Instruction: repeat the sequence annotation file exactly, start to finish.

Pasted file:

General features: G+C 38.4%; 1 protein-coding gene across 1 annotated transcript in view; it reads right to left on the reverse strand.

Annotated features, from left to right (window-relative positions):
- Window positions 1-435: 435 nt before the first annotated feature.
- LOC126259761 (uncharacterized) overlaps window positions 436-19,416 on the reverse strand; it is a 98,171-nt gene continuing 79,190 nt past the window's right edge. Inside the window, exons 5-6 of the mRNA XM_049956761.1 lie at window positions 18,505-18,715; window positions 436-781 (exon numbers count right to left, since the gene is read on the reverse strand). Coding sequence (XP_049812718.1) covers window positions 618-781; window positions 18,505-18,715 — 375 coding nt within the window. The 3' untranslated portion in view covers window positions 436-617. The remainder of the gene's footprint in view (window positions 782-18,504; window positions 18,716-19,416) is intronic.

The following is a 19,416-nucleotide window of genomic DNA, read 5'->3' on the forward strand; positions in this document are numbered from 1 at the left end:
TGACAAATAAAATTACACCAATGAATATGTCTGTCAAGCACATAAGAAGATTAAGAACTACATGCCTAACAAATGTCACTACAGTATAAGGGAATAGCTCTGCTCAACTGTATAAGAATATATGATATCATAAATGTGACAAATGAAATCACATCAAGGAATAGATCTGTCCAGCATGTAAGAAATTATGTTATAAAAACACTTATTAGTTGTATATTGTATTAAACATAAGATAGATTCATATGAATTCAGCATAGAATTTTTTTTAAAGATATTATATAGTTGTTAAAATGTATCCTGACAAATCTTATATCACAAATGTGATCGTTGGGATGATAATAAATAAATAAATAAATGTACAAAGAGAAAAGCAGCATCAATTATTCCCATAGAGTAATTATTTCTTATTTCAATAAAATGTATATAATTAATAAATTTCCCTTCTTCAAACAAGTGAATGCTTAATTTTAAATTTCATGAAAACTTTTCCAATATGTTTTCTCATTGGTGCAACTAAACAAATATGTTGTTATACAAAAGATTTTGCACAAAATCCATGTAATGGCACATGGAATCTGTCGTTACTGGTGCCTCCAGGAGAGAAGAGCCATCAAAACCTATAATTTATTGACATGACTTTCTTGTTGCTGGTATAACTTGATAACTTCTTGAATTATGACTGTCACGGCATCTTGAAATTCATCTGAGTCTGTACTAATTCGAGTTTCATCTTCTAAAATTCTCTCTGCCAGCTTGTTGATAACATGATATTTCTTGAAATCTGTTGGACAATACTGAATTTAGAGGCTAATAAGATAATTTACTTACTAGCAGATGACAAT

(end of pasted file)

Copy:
General features: G+C 38.4%; 1 protein-coding gene across 1 annotated transcript in view; it reads right to left on the reverse strand.

Annotated features, from left to right (window-relative positions):
- Window positions 1-435: 435 nt before the first annotated feature.
- LOC126259761 (uncharacterized) overlaps window positions 436-19,416 on the reverse strand; it is a 98,171-nt gene continuing 79,190 nt past the window's right edge. Inside the window, exons 5-6 of the mRNA XM_049956761.1 lie at window positions 18,505-18,715; window positions 436-781 (exon numbers count right to left, since the gene is read on the reverse strand). Coding sequence (XP_049812718.1) covers window positions 618-781; window positions 18,505-18,715 — 375 coding nt within the window. The 3' untranslated portion in view covers window positions 436-617. The remainder of the gene's footprint in view (window positions 782-18,504; window positions 18,716-19,416) is intronic.

The following is a 19,416-nucleotide window of genomic DNA, read 5'->3' on the forward strand; positions in this document are numbered from 1 at the left end:
TGACAAATAAAATTACACCAATGAATATGTCTGTCAAGCACATAAGAAGATTAAGAACTACATGCCTAACAAATGTCACTACAGTATAAGGGAATAGCTCTGCTCAACTGTATAAGAATATATGATATCATAAATGTGACAAATGAAATCACATCAAGGAATAGATCTGTCCAGCATGTAAGAAATTATGTTATAAAAACACTTATTAGTTGTATATTGTATTAAACATAAGATAGATTCATATGAATTCAGCATAGAATTTTTTTTAAAGATATTATATAGTTGTTAAAATGTATCCTGACAAATCTTATATCACAAATGTGATCGTTGGGATGATAATAAATAAATAAATAAATGTACAAAGAGAAAAGCAGCATCAATTATTCCCATAGAGTAATTATTTCTTATTTCAATAAAATGTATATAATTAATAAATTTCCCTTCTTCAAACAAGTGAATGCTTAATTTTAAATTTCATGAAAACTTTTCCAATATGTTTTCTCATTGGTGCAACTAAACAAATATGTTGTTATACAAAAGATTTTGCACAAAATCCATGTAATGGCACATGGAATCTGTCGTTACTGGTGCCTCCAGGAGAGAAGAGCCATCAAAACCTATAATTTATTGACATGACTTTCTTGTTGCTGGTATAACTTGATAACTTCTTGAATTATGACTGTCACGGCATCTTGAAATTCATCTGAGTCTGTACTAATTCGAGTTTCATCTTCTAAAATTCTCTCTGCCAGCTTGTTGATAACATGATATTTCTTGAAATCTGTTGGACAATACTGAATTTAGAGGCTAATAAGATAATTTACTTACTAGCAGATGACAAT